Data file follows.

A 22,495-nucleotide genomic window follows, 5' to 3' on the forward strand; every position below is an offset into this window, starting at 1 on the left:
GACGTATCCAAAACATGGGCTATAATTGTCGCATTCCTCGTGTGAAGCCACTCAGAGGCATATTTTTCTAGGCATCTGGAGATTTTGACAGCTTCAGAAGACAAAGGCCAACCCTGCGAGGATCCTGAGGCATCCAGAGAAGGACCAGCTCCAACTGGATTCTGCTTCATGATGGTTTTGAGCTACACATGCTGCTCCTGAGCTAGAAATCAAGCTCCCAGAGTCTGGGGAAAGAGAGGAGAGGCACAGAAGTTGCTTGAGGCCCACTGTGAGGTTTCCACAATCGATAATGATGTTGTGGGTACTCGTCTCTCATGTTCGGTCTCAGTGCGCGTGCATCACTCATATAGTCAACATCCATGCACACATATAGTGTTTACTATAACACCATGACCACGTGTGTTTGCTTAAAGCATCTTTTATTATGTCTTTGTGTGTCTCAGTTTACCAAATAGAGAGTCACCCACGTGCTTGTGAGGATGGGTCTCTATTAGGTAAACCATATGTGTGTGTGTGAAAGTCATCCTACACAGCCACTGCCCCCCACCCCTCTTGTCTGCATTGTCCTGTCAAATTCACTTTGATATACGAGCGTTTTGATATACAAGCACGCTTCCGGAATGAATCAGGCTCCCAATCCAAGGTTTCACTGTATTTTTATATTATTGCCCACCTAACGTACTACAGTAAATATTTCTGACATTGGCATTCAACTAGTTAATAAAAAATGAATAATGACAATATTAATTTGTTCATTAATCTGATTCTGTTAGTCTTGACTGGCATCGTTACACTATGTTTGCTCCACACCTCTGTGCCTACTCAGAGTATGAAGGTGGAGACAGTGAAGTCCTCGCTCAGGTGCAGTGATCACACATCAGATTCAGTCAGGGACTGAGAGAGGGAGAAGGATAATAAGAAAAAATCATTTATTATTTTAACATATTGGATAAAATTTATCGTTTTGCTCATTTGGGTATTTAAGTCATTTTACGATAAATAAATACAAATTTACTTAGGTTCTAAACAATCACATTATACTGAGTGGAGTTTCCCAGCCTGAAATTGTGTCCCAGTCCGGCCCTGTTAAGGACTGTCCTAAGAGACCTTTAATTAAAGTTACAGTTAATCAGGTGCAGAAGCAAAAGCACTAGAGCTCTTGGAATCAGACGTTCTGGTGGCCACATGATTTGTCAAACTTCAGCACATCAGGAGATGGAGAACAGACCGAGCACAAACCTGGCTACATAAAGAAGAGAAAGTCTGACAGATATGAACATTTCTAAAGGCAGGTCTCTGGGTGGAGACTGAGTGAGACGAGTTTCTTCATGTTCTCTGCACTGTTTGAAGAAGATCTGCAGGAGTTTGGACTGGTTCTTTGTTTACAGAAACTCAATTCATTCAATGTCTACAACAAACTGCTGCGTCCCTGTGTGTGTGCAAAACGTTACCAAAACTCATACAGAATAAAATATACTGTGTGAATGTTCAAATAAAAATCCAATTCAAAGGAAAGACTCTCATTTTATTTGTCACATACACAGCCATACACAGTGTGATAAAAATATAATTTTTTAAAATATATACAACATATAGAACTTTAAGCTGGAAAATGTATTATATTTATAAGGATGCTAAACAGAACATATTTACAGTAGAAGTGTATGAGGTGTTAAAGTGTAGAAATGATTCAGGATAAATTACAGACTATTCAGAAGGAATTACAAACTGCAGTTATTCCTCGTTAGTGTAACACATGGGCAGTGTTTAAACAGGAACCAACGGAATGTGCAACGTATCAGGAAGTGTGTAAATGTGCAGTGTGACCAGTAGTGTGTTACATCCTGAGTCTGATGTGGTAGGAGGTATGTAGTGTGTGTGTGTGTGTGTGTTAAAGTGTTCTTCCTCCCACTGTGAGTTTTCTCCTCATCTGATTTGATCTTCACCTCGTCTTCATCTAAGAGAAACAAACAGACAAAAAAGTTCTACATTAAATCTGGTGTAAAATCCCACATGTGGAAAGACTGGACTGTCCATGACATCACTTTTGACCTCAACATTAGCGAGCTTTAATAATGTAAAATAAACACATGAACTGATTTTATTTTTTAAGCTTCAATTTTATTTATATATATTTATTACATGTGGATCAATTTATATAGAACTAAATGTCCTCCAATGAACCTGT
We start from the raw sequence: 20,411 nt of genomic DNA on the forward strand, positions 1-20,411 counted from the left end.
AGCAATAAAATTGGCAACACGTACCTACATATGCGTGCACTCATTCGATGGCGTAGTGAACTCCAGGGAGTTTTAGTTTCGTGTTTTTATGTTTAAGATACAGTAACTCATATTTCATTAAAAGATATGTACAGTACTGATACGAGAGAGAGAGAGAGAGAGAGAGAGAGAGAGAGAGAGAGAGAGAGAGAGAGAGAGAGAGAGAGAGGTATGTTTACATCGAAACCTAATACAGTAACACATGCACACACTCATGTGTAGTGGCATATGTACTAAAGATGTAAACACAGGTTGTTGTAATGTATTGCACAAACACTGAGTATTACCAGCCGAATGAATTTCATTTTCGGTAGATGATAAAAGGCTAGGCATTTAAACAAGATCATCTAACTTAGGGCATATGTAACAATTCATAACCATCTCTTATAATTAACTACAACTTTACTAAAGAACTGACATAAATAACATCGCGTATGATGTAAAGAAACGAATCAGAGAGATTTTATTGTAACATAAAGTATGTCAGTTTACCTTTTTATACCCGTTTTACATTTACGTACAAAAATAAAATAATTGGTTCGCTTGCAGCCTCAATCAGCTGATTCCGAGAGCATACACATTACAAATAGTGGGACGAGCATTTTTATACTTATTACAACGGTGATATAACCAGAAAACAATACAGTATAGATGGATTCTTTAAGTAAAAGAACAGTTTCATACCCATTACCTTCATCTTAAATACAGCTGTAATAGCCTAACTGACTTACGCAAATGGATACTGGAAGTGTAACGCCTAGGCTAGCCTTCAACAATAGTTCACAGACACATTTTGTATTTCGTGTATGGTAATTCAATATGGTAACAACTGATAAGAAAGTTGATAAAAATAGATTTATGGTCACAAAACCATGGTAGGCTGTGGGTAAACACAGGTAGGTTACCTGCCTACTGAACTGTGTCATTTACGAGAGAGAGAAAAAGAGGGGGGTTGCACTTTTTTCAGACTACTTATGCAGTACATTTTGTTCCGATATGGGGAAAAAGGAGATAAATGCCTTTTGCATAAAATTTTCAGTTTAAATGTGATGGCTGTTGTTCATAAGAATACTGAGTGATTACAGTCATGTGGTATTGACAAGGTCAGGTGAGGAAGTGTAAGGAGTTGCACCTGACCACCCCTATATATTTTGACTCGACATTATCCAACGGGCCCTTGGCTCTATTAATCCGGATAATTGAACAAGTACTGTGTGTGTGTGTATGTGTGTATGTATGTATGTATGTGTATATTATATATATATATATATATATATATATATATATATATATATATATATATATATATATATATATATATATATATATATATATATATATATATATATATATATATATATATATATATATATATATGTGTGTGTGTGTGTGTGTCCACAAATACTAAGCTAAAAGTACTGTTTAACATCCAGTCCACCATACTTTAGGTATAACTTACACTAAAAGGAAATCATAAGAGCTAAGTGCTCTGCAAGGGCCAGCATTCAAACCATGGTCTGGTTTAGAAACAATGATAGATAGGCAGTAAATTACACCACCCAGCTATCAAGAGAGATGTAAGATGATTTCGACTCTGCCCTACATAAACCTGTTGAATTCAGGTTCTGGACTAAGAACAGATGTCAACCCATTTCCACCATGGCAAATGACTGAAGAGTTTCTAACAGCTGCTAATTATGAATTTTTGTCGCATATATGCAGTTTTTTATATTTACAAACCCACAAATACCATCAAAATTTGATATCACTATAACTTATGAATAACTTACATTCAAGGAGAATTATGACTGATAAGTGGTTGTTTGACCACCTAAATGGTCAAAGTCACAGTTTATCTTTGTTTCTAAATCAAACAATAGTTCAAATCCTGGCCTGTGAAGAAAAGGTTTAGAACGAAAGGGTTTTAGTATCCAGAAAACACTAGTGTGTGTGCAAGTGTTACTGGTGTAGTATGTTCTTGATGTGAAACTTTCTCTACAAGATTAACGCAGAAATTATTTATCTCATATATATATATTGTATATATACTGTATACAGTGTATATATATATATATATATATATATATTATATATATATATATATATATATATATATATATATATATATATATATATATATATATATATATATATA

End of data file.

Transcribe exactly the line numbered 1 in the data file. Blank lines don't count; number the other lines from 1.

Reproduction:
A 22,495-nucleotide genomic window follows, 5' to 3' on the forward strand; every position below is an offset into this window, starting at 1 on the left: